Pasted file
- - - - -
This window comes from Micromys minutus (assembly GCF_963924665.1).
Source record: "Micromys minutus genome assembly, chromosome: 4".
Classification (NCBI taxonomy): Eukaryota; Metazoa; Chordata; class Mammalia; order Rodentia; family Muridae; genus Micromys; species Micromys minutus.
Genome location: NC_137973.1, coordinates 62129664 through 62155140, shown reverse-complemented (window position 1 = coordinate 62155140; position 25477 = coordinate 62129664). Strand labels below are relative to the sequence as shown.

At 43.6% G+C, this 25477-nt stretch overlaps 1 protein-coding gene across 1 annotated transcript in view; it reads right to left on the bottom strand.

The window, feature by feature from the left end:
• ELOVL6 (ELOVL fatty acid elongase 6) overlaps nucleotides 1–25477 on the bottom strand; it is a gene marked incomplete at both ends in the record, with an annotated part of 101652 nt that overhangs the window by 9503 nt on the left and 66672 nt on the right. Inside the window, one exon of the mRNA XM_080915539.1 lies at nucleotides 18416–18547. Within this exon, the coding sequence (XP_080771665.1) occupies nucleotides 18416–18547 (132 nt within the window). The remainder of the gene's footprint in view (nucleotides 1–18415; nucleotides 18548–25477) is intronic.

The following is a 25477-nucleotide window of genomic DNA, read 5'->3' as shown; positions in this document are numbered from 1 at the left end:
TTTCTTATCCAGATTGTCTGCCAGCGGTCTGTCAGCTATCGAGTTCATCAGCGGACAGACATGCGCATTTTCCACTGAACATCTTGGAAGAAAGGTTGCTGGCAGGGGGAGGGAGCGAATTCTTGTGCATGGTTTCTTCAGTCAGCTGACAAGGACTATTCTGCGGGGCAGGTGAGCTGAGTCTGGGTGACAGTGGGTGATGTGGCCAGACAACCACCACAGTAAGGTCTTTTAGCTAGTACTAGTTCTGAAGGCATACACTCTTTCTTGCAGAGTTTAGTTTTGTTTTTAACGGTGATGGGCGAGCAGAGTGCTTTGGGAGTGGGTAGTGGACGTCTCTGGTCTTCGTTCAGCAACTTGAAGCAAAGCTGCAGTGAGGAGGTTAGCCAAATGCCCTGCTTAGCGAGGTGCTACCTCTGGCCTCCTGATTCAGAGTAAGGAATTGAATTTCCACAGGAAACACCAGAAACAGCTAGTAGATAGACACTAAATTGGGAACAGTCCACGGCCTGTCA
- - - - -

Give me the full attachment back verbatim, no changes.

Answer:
This window comes from Micromys minutus (assembly GCF_963924665.1).
Source record: "Micromys minutus genome assembly, chromosome: 4".
Classification (NCBI taxonomy): Eukaryota; Metazoa; Chordata; class Mammalia; order Rodentia; family Muridae; genus Micromys; species Micromys minutus.
Genome location: NC_137973.1, coordinates 62129664 through 62155140, shown reverse-complemented (window position 1 = coordinate 62155140; position 25477 = coordinate 62129664). Strand labels below are relative to the sequence as shown.

At 43.6% G+C, this 25477-nt stretch overlaps 1 protein-coding gene across 1 annotated transcript in view; it reads right to left on the bottom strand.

The window, feature by feature from the left end:
• ELOVL6 (ELOVL fatty acid elongase 6) overlaps nucleotides 1–25477 on the bottom strand; it is a gene marked incomplete at both ends in the record, with an annotated part of 101652 nt that overhangs the window by 9503 nt on the left and 66672 nt on the right. Inside the window, one exon of the mRNA XM_080915539.1 lies at nucleotides 18416–18547. Within this exon, the coding sequence (XP_080771665.1) occupies nucleotides 18416–18547 (132 nt within the window). The remainder of the gene's footprint in view (nucleotides 1–18415; nucleotides 18548–25477) is intronic.

The following is a 25477-nucleotide window of genomic DNA, read 5'->3' as shown; positions in this document are numbered from 1 at the left end:
TTTCTTATCCAGATTGTCTGCCAGCGGTCTGTCAGCTATCGAGTTCATCAGCGGACAGACATGCGCATTTTCCACTGAACATCTTGGAAGAAAGGTTGCTGGCAGGGGGAGGGAGCGAATTCTTGTGCATGGTTTCTTCAGTCAGCTGACAAGGACTATTCTGCGGGGCAGGTGAGCTGAGTCTGGGTGACAGTGGGTGATGTGGCCAGACAACCACCACAGTAAGGTCTTTTAGCTAGTACTAGTTCTGAAGGCATACACTCTTTCTTGCAGAGTTTAGTTTTGTTTTTAACGGTGATGGGCGAGCAGAGTGCTTTGGGAGTGGGTAGTGGACGTCTCTGGTCTTCGTTCAGCAACTTGAAGCAAAGCTGCAGTGAGGAGGTTAGCCAAATGCCCTGCTTAGCGAGGTGCTACCTCTGGCCTCCTGATTCAGAGTAAGGAATTGAATTTCCACAGGAAACACCAGAAACAGCTAGTAGATAGACACTAAATTGGGAACAGTCCACGGCCTGTCA